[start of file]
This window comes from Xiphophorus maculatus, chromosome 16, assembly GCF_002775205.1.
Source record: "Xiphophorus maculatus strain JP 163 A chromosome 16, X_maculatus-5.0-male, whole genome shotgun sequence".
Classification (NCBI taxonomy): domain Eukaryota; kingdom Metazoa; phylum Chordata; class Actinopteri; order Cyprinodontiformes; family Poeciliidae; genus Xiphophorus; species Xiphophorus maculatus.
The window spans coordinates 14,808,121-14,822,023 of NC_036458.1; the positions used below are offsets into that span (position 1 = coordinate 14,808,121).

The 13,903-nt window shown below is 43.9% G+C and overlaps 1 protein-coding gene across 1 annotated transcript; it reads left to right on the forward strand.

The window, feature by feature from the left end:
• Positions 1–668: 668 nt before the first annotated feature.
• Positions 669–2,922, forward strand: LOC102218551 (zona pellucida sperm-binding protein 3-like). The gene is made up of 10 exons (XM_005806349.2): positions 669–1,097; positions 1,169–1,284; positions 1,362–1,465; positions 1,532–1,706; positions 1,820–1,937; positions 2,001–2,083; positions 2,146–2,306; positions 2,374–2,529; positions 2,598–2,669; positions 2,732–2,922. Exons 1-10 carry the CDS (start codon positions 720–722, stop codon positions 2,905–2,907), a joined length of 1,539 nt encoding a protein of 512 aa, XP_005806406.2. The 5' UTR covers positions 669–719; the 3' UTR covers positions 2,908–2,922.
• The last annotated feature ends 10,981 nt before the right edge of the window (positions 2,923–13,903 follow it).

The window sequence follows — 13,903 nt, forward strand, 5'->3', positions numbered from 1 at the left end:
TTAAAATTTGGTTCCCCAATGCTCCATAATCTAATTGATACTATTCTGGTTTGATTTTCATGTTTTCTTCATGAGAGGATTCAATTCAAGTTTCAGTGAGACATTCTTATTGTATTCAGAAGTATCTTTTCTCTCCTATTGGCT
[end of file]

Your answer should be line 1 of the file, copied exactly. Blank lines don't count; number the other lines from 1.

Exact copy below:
This window comes from Xiphophorus maculatus, chromosome 16, assembly GCF_002775205.1.